While I'm still thinking through NOW Reading (and perhaps crafting a more measured, less "I've had no sleep so let's just blog it and post it, follow-up post), I was pleased to read Darby's comment as well as Mark O'Connell's "The Kindle and the Inner Conflict Between Consumer and Booklover" piece at The Millions as I believe they are all valid points in the conversation I had hoped to revisit.
Of note, while I still mull it all over:
"My point is that I, like a lot of other people, enjoy books as objects. Despite the difficulties that can arise from their accumulation, I like that they occupy physical as well as mental space. In fact, I quietly entertained the futile hope that the whole idea of e-books and e-readers would prove to be a transitory fad, that everyone would just somehow forget that books were cumbersome and comparatively expensive to produce and not especially good for the environment and that they could very easily be replaced by small clusters of electronic data that could be beamed across the world in seconds without ever taking up any actual space."
"So I did the obvious thing, and decided to see whether I could download The Instructions from the Kindle Store. When I found that the e-book version wasn’t yet available, I was briefly seized by that most contemporary (and stupid) of irritations: that of being denied a convenience that didn’t even exist until very recently. Granted, Levin’s novel is an extreme example, but it got me thinking about the unassuageable forces that the book as an object, as a cultural artifact, is up against. The history of what we call progress is a catalogue of ways in which the desire for convenience has trumped almost every other concern."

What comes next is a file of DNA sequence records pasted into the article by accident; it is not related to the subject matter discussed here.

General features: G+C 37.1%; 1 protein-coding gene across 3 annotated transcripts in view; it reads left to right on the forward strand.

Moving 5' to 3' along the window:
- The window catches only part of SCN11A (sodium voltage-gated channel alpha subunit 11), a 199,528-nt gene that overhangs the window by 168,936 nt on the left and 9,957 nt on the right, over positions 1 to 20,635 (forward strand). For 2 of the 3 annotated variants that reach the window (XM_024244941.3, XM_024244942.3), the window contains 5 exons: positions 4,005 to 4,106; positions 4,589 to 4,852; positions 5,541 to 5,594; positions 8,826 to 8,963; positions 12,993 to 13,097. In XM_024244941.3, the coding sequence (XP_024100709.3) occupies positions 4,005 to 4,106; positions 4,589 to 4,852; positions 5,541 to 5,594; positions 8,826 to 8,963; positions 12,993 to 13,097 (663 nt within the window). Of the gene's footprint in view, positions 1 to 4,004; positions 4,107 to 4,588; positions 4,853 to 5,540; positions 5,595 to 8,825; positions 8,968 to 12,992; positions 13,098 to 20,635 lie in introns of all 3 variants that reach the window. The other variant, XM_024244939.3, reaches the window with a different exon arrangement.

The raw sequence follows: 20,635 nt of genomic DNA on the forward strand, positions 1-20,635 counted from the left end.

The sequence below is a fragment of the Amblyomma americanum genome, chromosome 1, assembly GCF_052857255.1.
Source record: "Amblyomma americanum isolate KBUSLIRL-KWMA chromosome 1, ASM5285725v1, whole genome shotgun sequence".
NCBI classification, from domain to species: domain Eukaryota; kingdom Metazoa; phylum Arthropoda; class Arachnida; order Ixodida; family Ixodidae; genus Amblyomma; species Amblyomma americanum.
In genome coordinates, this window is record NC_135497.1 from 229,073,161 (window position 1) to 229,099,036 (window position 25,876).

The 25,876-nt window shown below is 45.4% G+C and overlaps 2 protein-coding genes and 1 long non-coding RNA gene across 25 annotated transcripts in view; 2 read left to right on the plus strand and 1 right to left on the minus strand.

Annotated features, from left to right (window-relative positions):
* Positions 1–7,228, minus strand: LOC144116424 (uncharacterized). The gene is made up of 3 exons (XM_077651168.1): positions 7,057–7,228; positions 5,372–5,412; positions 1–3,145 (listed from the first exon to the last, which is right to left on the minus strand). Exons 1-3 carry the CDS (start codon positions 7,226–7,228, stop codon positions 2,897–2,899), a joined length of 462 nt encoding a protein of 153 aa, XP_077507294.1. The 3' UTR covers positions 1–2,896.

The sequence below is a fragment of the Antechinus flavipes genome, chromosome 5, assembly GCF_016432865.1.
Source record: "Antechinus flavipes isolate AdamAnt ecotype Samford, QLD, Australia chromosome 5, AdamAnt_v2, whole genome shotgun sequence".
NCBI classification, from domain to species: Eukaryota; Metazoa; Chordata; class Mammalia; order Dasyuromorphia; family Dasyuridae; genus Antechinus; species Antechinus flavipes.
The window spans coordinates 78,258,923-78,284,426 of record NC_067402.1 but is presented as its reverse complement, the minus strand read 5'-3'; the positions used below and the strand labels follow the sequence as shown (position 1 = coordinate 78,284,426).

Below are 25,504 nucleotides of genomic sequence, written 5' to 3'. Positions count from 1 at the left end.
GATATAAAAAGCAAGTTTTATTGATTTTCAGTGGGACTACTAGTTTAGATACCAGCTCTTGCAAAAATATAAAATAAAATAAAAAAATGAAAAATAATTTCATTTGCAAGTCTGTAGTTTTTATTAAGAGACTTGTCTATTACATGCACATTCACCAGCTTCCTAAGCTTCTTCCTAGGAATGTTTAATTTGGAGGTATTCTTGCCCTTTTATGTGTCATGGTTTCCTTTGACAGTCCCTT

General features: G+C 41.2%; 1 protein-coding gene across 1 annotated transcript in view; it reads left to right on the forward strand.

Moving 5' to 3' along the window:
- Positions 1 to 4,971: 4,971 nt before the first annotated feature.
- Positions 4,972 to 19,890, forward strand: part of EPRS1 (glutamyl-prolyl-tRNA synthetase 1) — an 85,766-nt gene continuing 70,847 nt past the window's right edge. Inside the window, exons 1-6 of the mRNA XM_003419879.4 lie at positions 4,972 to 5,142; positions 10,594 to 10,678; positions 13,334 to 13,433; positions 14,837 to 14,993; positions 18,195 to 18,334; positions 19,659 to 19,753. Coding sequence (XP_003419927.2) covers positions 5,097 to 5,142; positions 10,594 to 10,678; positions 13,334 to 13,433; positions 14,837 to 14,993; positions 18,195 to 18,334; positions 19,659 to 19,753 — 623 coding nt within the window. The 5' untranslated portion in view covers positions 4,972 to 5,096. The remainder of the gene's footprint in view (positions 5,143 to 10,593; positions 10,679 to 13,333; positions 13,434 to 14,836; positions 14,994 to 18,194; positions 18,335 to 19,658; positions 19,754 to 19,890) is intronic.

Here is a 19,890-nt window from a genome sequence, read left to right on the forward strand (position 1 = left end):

While I could obviously take from this that my own NOW Reading irritation was a "most contemporary (and stupid) of irritations" I will choose instead to take comfort in the fact that yet another reader is struggling similarly, albeit with a slightly different twist.
I will also say that I purposely bought The Instructions in print form (as I do most chunky novels) because I feel that when the writer has written something hefty and you should literally bear the weight of such heft throughout your reading process. Whether the words and ideas and story rise to meet such physical heft is another matter entirely. For the record, I dragged the weight (physical and otherwise) of The Instructions through seven airports and had to answer numerous questions about what could possibly be contained in such a big red book. I even, on two occasions, had to state plainly that no, it was not The Bible. But lugging around a big book is my own affectation, one that may fall by the wayside should I purchase the next chunky novel in a digital format instead.
I am a lover of print. I am a lover of font. I am a lover of how a font smells printed on the page. I, too, open a book and smell it first. Yes, still. I am a lover of all that the books-as-physical-objects folks hold dear. I hold them dear too. Yet if a younger generation won't ever love what we love, but will read far more in a format they do love, who are we to stick our noses in the air or the proverbial sand? A story is a story is a story no matter what it's written on.